According to Jones, Shannon was the prettier player in terms of making plays that had the crowd ‘oohing and ahhing.’ However, he said that while both brothers were athletic players that had a knack for scoring, Shamir played much harder - especially on the defensive side of the ball.
“After Shannon graduated his counselor told me Shamir’s going to be better than Shannon and I said no way, not possible,” said Jones. “But if you look at both of their bodies of work in high school, without a doubt Shamir had a better high school career.”
Offensively, Bogues can put up points in a hurry. His ability to penetrate makes it hard for defenders to keep him out of the lane where he’s super efficient finishing at the rim.
“He reminds me a lot of Rajon Rondo, because of his ability to direct and take control of the offense and defend as a point guard,” said O’Neal, a former first round draft pick and 17-year NBA veteran. “He is a floor general that will make a coach’s job easier at the next level, as long as he continues to work hard.”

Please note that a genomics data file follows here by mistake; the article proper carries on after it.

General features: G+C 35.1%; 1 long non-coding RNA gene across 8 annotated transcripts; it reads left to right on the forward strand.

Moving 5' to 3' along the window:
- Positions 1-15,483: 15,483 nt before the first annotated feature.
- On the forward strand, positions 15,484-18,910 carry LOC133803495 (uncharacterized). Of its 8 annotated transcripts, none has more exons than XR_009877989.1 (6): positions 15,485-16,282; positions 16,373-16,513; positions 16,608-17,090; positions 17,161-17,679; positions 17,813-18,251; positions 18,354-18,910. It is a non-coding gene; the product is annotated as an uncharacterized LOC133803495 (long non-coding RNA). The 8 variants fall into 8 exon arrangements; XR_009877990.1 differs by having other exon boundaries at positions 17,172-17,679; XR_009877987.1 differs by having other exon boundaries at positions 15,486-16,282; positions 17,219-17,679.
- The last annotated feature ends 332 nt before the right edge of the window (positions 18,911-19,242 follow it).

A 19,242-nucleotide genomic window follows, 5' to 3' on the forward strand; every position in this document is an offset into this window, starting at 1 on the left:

Bogues shot just over 40% from the field, averaging 10.5 points, 3.9 rebounds and 2.9 assists per game for Drive Nation last spring, which isn’t a small feat when playing against the country’s top talent. Most players in the EYBL with similar statistical averages already know where they’ll be attending school next fall. There are only a handful of unsigned seniors with similar EYBL production to Bogues’, and it would be fair to argue that Bogues’ talent ranks among the top of that list.
“(Bogues) was the reason Drive Nation was competitive in the back half of last season,” said The Circuit’s Alec Kinsky, who’s in his eighth year covering the EYBL. “He joined their roster after the first two sessions and their whole season turned around.
H/T Daviam Photography
The numbers back up that notion, as Bogues led Drive Nation to five wins in their final seven games, Bogues scored in double-figures five times over that stretch, including a 16-point, 7-assist, 4-rebound performance against the PSA Cardinals, a Peach Jam contender with an All-Division I backcourt.
“The best part was being around so many guys that were ranked,” said Bogues. “Actually playing against them helped me get better defensively and it built my confidence up.”
Defensively, Bogues is like a Swiss Army knife.